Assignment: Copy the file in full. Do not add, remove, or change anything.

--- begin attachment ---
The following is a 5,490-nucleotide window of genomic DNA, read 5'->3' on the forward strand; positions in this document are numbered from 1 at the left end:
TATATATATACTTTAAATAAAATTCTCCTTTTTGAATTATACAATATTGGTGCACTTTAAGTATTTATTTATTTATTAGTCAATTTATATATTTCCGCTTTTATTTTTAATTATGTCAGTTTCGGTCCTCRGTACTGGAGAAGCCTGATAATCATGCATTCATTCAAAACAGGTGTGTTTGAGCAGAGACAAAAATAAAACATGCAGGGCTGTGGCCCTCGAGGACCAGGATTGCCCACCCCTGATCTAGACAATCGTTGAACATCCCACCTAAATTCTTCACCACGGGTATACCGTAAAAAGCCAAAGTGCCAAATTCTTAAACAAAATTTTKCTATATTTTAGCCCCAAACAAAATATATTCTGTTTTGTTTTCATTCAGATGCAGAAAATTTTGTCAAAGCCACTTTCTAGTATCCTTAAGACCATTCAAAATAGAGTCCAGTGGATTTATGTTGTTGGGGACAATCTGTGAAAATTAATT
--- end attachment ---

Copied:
The following is a 5,490-nucleotide window of genomic DNA, read 5'->3' on the forward strand; positions in this document are numbered from 1 at the left end:
TATATATATACTTTAAATAAAATTCTCCTTTTTGAATTATACAATATTGGTGCACTTTAAGTATTTATTTATTTATTAGTCAATTTATATATTTCCGCTTTTATTTTTAATTATGTCAGTTTCGGTCCTCRGTACTGGAGAAGCCTGATAATCATGCATTCATTCAAAACAGGTGTGTTTGAGCAGAGACAAAAATAAAACATGCAGGGCTGTGGCCCTCGAGGACCAGGATTGCCCACCCCTGATCTAGACAATCGTTGAACATCCCACCTAAATTCTTCACCACGGGTATACCGTAAAAAGCCAAAGTGCCAAATTCTTAAACAAAATTTTKCTATATTTTAGCCCCAAACAAAATATATTCTGTTTTGTTTTCATTCAGATGCAGAAAATTTTGTCAAAGCCACTTTCTAGTATCCTTAAGACCATTCAAAATAGAGTCCAGTGGATTTATGTTGTTGGGGACAATCTGTGAAAATTAATT